Record: Dixie Dillon Lane, Skipping School: Homeschooling in Los Angeles County, 1950-2010 (Ph.D. Diss, University of Notre Dame, 2015).
Summary: Lane, who teaches history classes at Christendom College while homeschooling her three children, here presents a remarkable history of homeschooling in Los Angeles County that begins in the 1950s and ends around 2010.
Record: Martin C. Yu, Paul R. Sackett, and Nathan R. Kuncel, “Predicting College Performance of Homeschooled Versus Traditional Students.” Educational Measurement: Issues and Practice, 35, No. 4 (2016): 31-39. [Available Here]
Summary: Yu, Sackett, and Kuncel are from the Department of Psychology at the University of Minnesota. In this article they examine the college performance of 732 homeschooled students to discover whether high school grades and standardized test scores are predictive of their college grades and retention. Then they compare the homeschooling group to a demographically-matched group of students who graduated from traditional schools.
Record: Luciane Muniz Ribeiro Barbosa, “Homeschooling in Brazil: A Matter of Rights or a Political Debate?” Journal of School Choice, 10, No. 3 (2016): 355-363. [Abstract]
Summary: Luciane Muniz Ribeiro Barbosa is a professor in the Department of Human Sciences and Education at the Universidade Federal de São Carlos. In this article she presents an analysis of homeschooling in Brazil and recent lawsuits against homeschooling families.
Record: Aaron Saiger, “Homeschooling, Virtual Learning, and the Eroding Public/Private Binary.” Journal of School Choice, 10, No. 3 (2016): 297-319. [Abstract]
Summary: Aaron Saiger is a Professor of Law at Fordham University. In this article he argues that with homeschooling, virtual schools, and charter schools, the classic regulatory dichotomy of public and private schools is no longer adequate.
Record: Debra A. Bell, Avi Kaplan, and S. Kenneth Thurman, “Types of Homeschool Environments and Need Support for Children’s Academic Motivation.” Journal of School Choice, 10, No. 3 (2016): 330-354. [Abstract]
Summary: Bell is a former teacher, best-selling author, and the founder of three homeschooling co-ops. We reviewed her 2012 doctoral dissertation from which this study comes here. Kaplan is an Associate Professor of Educational Psychology at Temple University, and Thurman is a Professor of Special Education at Temple University. Together, these authors examine distinctions among homeschooling environments and the ways that these environments provide varying support for the development of students’ self-determination.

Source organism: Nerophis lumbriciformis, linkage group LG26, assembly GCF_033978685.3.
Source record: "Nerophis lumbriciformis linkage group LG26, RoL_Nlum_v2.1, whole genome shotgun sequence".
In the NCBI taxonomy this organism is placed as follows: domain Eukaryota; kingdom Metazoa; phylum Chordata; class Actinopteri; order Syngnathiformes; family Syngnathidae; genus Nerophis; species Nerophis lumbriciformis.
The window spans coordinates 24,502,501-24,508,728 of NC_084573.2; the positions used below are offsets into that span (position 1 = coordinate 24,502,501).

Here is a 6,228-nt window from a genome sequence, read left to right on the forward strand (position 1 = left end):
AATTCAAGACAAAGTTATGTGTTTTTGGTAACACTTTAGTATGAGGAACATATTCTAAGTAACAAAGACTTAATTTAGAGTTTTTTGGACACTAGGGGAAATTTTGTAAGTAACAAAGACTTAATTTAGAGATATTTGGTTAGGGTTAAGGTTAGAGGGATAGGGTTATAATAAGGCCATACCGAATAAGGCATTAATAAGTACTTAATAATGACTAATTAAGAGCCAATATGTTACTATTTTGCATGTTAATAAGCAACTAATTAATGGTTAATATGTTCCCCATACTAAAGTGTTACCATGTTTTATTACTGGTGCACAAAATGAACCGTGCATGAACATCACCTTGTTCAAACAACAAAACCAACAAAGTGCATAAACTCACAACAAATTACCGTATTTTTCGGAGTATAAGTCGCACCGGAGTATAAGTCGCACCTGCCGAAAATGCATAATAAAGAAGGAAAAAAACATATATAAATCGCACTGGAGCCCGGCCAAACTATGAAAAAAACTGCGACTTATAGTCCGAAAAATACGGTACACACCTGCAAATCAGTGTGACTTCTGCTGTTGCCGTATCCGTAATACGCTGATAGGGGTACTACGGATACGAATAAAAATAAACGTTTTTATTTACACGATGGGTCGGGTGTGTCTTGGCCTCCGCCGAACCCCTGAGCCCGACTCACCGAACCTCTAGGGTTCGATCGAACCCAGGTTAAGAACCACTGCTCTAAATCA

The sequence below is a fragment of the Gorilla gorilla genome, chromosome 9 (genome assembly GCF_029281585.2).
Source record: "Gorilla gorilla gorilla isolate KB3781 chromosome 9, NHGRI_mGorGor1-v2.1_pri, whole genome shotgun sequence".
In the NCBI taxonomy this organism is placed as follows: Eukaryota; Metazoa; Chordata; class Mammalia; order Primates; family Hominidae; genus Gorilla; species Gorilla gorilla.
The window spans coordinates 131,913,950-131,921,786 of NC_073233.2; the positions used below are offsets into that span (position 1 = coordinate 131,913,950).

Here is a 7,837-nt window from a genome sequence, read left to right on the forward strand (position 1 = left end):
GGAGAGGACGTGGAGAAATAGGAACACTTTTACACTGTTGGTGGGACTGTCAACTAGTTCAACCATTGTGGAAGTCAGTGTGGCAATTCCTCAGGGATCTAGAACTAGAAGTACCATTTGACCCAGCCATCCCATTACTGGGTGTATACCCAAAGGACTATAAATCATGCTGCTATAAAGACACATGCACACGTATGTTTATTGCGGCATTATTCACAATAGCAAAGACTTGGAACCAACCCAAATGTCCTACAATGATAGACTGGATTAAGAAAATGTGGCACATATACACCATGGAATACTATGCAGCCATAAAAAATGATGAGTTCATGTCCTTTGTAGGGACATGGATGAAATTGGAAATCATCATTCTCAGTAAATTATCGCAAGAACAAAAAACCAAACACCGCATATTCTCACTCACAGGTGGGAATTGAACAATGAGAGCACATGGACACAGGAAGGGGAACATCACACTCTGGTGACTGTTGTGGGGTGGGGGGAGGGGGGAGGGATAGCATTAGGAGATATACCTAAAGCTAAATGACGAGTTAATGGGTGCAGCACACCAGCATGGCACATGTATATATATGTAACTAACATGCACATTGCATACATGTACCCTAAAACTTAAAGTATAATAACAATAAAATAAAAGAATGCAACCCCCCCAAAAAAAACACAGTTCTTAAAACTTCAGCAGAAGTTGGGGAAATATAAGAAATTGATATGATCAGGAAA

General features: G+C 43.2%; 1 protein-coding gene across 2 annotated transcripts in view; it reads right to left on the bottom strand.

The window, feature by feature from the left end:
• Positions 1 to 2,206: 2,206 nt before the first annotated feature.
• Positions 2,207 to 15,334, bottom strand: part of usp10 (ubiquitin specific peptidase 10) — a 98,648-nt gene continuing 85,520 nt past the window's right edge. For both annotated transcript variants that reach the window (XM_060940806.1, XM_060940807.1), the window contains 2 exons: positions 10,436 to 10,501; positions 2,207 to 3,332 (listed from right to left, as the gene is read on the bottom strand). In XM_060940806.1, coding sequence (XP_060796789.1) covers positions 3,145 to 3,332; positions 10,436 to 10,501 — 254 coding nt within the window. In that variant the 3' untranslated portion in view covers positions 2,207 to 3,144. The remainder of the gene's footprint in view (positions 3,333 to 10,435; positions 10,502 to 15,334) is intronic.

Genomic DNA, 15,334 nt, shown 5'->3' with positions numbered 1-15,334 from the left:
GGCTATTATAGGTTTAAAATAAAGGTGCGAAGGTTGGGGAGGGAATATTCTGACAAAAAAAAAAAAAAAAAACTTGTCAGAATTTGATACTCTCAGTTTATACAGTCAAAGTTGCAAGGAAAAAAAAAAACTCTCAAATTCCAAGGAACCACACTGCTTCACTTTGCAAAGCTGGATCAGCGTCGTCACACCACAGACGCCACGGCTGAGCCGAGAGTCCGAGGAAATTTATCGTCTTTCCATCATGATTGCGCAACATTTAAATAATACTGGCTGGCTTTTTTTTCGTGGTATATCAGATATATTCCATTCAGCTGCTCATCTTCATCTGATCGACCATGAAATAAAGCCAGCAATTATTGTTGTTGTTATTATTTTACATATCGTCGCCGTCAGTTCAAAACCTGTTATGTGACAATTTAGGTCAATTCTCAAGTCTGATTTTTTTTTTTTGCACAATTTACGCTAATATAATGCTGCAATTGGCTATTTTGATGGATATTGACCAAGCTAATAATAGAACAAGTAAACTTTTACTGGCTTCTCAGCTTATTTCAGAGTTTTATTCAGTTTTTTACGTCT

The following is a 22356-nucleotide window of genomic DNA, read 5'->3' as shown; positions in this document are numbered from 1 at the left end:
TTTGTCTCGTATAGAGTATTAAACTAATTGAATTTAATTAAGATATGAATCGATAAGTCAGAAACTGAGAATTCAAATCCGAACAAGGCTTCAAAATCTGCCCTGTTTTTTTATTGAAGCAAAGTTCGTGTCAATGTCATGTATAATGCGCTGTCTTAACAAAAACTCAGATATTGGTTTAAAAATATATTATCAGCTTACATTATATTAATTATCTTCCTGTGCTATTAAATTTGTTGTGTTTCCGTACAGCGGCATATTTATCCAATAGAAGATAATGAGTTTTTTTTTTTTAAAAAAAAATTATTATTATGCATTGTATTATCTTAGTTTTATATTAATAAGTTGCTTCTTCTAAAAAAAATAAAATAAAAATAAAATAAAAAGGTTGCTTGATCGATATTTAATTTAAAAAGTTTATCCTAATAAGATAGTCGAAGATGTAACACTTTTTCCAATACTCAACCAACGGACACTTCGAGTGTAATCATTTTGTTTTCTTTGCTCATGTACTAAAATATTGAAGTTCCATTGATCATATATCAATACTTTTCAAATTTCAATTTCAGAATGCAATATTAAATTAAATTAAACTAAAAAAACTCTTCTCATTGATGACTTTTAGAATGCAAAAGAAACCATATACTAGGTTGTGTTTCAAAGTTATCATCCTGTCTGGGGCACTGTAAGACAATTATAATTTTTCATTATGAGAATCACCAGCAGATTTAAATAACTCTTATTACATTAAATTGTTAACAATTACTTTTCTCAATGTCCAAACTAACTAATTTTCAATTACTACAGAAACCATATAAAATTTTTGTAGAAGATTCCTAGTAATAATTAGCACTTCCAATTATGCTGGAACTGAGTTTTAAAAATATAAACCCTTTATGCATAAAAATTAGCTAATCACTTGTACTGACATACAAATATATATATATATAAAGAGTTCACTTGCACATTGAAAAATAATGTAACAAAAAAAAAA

Posted in Gender, Pedagogy
Tagged Avi Kaplan, Brian D. Ray, Debra A. Bell, Edward Deci, Gina Riley, Journal of School Choice, Noraisha Yusof, Odette N. Gould, Peter Gray, Reanne E. Meuse, S. Kenneth Thurman, Sandra Martin-Chang, Self Determination Theory, Sharon Green-Hennessy, Temple University
Record: Eric Wearne, “A Descriptive Survey of Why Parents Choose Hybrid Homeschools.” Journal of School Choice, 10, No. 3 (2016): 364-380. [Abstract / Modified Version Available Here]
Summary: Eric Wearne is Assistant Professor of Education at Georgia Gwinnett College. In this article he investigates the phenomenon of hybrid (part-time) homeschooling.
Record: Philippe Bongrand, “’Compulsory Schooling’ Despite the Law: How Education Policy Underpins the Widespread Ignorance of the Right to Home Educate in France.” Journal of School Choice, 10, No. 3 (2016): 320-329. [Abstract]
Summary: Bongrand is a researcher from the ÉMA Research Center in the School of Education at the University of Cergy-Pontoise. In this article, he discusses the reasons for the ignorance surrounding the right to home educate in France, even though school attendance is not, and has never been, legally compulsory.
Record: Jennifer Karinen, “Finding a Free Speech Right to Homeschool: An Emersonian Approach.” The Georgetown Law Journal, 105, No. 1 (2016): 191-215. [Abstract]
Summary: Karinen, a lawyer in New York and graduate of Georgetown University Law Center, in this article explains that a right to homeschool, including for secular purposes, can be assumed from the free speech protections of the First Amendment.